Nothing is trickling down: although Kenya's economy has been improving, the current 'trickle-down' theory, argues John Kamau, is just not working. Kamau, John 693
Paris club debt: penalties skyrocket Nigeria's foreign debts. Brief Article 121
Penny shares become sexy: small listings on African stock exchanges, as well as bourses throughout the world, are suddenly back in vogue and posting returns their gilt counterparts are finding impossible to match. Nevin, Tom 1516
Ports head for privatisation: the long overdue reform of Nigeria's notoriously ill managed ports is expected to take the form of awarding contracts to private companies in the near future. But union opposition is intense. Who will win? Asks Neil Ford. Ford, Neil 1249
Privatisation: Nigeria to sell shares in oil refineries. Brief Article 102
Privatisation: zim state assets under the hammer. Brief Article 110
Prize letter: win a free annual subscription! Letter to the Editor 98
State wheels just a little wobbly: while on the surface little seems to be changing in Cameroon, this year's presidential elections could be the beginning of something radically new. Analysis by Neil Ford. Ford, Neil 1563
Technology delivering 'amazing' results: applying new technologies, even as basic as hand-held computer systems, is changing the face of health-care in Africa. The results, as Bianca Wright reports, have been amazing. Wright, Bianca 1533
Telecoms: jumbo-size cellphone problem. Brief Article 110
The Bamako locomotive: from savannah Blues to Manding rock. Sound Recording Review 728
The biggest little goldmine in the south: everybody knows that Botswana is the world's biggest producer of high-value diamonds but not so many know that it is about to become a major gold producer as well. Tom Nevin has the details. Nevin, Tom 1297
The Debt Trap in Nigeria: Towards a Sustainable Debt Strategy. Book Review 331
The Dollar Crisis: Causes, Consequences, Cures. Book Review 338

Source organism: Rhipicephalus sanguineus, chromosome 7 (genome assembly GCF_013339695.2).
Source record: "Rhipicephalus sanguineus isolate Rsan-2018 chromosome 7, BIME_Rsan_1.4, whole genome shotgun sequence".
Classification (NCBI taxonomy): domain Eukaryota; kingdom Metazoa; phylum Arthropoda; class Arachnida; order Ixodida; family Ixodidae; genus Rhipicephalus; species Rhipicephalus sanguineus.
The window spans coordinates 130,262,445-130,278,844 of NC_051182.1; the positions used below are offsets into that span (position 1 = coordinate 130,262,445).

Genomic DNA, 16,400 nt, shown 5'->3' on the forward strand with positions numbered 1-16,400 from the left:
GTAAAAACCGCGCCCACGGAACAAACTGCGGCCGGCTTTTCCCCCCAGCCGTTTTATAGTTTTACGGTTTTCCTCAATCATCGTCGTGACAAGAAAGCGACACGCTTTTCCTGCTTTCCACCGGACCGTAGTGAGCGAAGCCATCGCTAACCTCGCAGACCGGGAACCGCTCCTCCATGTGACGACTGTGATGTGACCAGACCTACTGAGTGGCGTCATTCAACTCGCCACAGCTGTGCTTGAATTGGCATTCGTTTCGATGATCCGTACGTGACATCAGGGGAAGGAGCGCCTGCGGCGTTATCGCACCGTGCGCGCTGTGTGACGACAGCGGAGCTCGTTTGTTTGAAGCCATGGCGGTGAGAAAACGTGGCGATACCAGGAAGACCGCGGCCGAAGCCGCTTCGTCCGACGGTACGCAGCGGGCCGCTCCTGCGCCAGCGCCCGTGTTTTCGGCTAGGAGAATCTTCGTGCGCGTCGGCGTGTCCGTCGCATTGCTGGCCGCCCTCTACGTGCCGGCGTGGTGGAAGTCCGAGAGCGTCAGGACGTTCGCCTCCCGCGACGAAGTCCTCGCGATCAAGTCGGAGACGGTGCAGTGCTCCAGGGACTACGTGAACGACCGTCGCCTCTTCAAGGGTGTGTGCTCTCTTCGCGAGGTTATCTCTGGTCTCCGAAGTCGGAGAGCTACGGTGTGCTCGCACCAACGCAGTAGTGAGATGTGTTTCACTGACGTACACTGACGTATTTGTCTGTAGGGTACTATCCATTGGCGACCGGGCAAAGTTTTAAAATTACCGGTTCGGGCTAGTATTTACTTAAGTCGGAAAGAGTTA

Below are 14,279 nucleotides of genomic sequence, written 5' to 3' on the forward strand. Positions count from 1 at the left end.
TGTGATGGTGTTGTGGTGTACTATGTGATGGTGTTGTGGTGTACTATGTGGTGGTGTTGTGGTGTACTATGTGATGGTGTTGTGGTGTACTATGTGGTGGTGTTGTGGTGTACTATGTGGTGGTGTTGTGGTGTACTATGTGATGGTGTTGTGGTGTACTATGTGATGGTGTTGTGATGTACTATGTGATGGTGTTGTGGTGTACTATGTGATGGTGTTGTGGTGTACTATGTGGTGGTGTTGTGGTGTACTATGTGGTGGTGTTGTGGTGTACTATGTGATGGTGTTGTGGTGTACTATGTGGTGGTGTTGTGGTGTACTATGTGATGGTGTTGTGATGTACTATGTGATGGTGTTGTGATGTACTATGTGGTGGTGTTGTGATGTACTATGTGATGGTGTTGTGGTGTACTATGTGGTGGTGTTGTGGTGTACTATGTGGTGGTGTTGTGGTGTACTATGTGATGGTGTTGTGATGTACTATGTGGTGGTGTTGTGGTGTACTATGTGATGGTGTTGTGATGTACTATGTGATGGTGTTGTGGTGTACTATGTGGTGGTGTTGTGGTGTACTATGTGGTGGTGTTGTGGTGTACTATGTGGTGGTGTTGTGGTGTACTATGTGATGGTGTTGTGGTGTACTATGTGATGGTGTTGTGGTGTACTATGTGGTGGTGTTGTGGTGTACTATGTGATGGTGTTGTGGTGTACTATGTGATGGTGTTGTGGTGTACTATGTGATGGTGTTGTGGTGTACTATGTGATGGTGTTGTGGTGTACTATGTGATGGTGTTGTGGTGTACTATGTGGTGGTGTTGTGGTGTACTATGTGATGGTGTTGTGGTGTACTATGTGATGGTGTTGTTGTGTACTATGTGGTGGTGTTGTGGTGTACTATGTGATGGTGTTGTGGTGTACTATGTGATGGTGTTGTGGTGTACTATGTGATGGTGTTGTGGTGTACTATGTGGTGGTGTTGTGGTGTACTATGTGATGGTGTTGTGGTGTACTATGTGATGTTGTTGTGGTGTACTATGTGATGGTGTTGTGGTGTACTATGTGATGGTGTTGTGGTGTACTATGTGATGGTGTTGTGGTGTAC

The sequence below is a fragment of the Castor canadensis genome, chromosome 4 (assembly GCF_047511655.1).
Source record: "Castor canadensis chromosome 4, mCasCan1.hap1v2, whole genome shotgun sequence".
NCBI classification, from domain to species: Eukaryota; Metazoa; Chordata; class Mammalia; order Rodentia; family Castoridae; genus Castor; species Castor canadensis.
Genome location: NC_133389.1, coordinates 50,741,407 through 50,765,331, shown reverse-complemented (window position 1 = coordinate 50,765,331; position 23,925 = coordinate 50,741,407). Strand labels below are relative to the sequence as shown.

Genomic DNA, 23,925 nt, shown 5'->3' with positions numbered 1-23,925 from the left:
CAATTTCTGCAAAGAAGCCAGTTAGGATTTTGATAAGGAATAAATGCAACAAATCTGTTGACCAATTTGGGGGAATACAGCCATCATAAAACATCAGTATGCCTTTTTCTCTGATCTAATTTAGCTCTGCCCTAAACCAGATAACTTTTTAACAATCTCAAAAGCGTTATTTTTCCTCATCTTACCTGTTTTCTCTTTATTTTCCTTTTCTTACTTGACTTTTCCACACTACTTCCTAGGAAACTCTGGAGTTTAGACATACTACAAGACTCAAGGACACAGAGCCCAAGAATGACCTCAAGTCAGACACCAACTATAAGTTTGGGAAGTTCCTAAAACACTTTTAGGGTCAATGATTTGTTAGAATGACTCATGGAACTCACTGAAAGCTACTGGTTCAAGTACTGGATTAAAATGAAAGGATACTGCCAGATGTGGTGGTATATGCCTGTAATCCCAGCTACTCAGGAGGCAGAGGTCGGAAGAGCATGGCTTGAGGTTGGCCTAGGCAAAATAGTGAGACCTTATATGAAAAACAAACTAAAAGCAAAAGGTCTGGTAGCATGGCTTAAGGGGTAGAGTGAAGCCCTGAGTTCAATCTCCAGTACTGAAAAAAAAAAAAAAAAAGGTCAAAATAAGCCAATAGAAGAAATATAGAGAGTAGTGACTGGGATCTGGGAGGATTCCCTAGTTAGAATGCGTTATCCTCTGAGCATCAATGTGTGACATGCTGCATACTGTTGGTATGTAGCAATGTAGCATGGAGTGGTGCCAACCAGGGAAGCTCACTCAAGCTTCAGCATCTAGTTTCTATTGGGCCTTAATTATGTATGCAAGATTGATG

The FDI debate: capital is the real key. Mudimbe, Arnold Letter to the Editor 183
The lessons of Abu Ghraib. Versi, Anver 908
The most powerful saloon ever? Thinking of buying a new BMW 5-series, or a Mercedes E-Class? You might want to keep that chequebook in your pocket when you see what Audi have unveiled. Stephen Williams reports. Williams, Stephen Product/Service Evaluation 1440
The power of venture capital: venture capital is essential to enable entrepreneurs to expand or start new ventures. But it is risky and Africa comes top of the table in terms of high risks. However, things may be changing as Kasimir Berger reports. Berger, Kasimir 767
The story of coffee: from a mystic's beverage to a capitalist's cup. Book Review 1593
UN hammers economic policies: a United Nations report slamming the economic policies of President Thabo Mbeki's newly re-elected administration has rocked the South African government and shocked South Africans. Tom Nevin reports from Johannesburg. Nevin, Tom 1471
Western firms scramble for contracts: Western oil companies, including American majors, are flocking back to Libya and elbowing each other out in the scramble for lucrative contracts. Libya's re-entry into the international world has turned into a triumphal march. Report by James Badcock. Badcock, James 1472